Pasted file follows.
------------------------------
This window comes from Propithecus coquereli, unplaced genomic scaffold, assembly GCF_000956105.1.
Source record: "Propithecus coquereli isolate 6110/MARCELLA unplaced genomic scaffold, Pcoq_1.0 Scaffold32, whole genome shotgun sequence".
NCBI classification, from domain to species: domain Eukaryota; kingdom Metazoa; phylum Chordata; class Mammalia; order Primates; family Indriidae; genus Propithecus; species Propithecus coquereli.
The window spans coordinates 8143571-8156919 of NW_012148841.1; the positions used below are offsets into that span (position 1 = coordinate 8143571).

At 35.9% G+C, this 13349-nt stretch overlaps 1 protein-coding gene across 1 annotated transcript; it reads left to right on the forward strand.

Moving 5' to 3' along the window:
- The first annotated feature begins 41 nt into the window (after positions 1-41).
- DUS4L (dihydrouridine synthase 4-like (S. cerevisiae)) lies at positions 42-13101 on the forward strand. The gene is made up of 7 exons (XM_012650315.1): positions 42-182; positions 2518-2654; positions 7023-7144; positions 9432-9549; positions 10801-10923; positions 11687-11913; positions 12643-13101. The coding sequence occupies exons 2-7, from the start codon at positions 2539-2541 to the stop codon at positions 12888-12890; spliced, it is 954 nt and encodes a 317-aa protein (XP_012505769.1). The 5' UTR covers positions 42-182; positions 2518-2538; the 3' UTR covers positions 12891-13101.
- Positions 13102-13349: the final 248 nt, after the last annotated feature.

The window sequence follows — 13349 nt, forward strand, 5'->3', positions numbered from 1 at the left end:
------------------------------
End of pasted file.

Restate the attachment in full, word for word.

This window comes from Propithecus coquereli, unplaced genomic scaffold, assembly GCF_000956105.1.
Source record: "Propithecus coquereli isolate 6110/MARCELLA unplaced genomic scaffold, Pcoq_1.0 Scaffold32, whole genome shotgun sequence".
NCBI classification, from domain to species: domain Eukaryota; kingdom Metazoa; phylum Chordata; class Mammalia; order Primates; family Indriidae; genus Propithecus; species Propithecus coquereli.
The window spans coordinates 8143571-8156919 of NW_012148841.1; the positions used below are offsets into that span (position 1 = coordinate 8143571).

At 35.9% G+C, this 13349-nt stretch overlaps 1 protein-coding gene across 1 annotated transcript; it reads left to right on the forward strand.

Moving 5' to 3' along the window:
- The first annotated feature begins 41 nt into the window (after positions 1-41).
- DUS4L (dihydrouridine synthase 4-like (S. cerevisiae)) lies at positions 42-13101 on the forward strand. The gene is made up of 7 exons (XM_012650315.1): positions 42-182; positions 2518-2654; positions 7023-7144; positions 9432-9549; positions 10801-10923; positions 11687-11913; positions 12643-13101. The coding sequence occupies exons 2-7, from the start codon at positions 2539-2541 to the stop codon at positions 12888-12890; spliced, it is 954 nt and encodes a 317-aa protein (XP_012505769.1). The 5' UTR covers positions 42-182; positions 2518-2538; the 3' UTR covers positions 12891-13101.
- Positions 13102-13349: the final 248 nt, after the last annotated feature.

The window sequence follows — 13349 nt, forward strand, 5'->3', positions numbered from 1 at the left end: